Donal O'Donovan: 'Massive fine bares the teeth GDPR has given data regulators'
It could be worse - the massive £183m fine BA is facing could have been an even more massive £500m.
Its doubtful that's how it will be seen by managers at British Airways or its parent, IAG.
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But its the reality. The General Data Protection Regulation (GDPR) that came into force across Europe last year dramatically raised the stakes for businesses of all sizes.
Google was slapped with a €50m fine earlier this year by French authorities under the same rules, but UK Information Commissioner Elizabeth Denham is the real wake-up call for industry.
The numbers look massive. British Airways is set for a fine equal to 1.5pc of its annual turnover, not the maximum 4pc, but it is still greater than the entire value of most companies on the Irish stock exchange.
Willie Walsh, the no nonsense head of BA parent IAG gave every indication he plans to fight the fine. He can hardly do otherwise.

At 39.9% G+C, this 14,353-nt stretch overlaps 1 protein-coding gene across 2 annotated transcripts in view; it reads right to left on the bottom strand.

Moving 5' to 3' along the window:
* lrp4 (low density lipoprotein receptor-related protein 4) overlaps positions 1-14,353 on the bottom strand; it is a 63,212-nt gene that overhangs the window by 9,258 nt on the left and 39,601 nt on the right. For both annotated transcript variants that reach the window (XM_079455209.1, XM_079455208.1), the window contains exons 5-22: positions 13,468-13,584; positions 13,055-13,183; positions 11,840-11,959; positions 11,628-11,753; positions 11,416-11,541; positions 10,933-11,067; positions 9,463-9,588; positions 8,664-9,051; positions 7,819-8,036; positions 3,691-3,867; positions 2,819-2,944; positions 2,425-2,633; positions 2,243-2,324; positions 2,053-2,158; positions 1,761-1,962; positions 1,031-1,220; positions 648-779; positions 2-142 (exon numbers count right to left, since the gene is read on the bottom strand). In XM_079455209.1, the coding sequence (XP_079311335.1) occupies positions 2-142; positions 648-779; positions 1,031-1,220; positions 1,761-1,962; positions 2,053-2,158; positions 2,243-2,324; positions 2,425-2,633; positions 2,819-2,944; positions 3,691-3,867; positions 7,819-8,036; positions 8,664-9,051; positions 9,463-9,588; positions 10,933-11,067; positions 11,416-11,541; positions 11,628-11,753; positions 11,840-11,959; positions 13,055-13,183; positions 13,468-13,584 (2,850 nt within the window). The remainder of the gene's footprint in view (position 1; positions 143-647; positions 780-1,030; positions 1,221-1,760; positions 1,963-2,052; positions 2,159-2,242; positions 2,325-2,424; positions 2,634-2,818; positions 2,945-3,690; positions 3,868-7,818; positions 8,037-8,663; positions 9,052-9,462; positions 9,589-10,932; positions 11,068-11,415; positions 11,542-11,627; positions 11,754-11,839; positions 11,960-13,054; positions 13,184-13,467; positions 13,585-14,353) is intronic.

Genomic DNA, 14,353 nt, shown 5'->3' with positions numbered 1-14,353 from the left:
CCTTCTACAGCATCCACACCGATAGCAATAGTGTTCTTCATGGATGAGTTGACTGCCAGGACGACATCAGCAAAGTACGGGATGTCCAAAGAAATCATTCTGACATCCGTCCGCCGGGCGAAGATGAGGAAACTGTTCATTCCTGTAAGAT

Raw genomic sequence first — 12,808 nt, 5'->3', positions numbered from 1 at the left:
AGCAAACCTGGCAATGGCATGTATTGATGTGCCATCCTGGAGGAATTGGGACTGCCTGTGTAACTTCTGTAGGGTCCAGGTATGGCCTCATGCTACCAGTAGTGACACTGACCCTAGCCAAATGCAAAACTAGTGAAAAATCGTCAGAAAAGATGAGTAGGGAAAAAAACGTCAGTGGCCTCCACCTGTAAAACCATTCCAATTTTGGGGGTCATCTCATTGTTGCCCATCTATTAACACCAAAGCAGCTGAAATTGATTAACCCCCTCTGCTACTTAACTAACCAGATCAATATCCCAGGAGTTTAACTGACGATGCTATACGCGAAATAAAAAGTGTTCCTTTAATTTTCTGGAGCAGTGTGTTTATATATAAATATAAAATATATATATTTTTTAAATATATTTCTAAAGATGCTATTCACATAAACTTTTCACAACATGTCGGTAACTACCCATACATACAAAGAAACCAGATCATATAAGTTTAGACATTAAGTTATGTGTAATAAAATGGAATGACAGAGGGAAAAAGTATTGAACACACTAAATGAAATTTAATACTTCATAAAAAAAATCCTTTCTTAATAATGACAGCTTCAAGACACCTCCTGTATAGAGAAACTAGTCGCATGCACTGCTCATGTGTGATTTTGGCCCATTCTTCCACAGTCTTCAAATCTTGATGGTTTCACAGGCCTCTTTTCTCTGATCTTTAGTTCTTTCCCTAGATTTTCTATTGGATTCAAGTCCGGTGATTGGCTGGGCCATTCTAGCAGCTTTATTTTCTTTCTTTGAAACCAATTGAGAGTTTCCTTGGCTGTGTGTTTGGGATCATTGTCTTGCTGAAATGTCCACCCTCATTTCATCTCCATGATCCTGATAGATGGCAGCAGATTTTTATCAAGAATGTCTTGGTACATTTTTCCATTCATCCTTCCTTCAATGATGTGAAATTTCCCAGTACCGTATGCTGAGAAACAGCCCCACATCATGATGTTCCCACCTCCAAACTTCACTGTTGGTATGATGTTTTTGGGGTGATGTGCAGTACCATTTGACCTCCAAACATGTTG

BA can appeal, and surely will. Its lawyers are undoubtedly poring over every avenue to undo, mitigate or plead down the scale of the fine.
From BA's point of view, it was the victim of a crime, the only reason customers' data was leaked.
But the rules are clear, under the GDPR the onus is on data holders to protect the privacy of individuals, including from criminals.
The data lost by British Airways was undoubtedly sensitive - customer names, addresses, payment information including card number, expiry date and CVV security codes were all potentially compromised.
"That's why the law is clear - when you are entrusted with personal data you must look after it. Those that don't will face scrutiny from my office to check they have taken appropriate steps to protect fundamental privacy rights," said Elizabeth Denham.
Even if BA succeeds in pushing back the scale of the fine, Ms Denham's ruling will have succeeded in terrifying business leaders in Europe and beyond.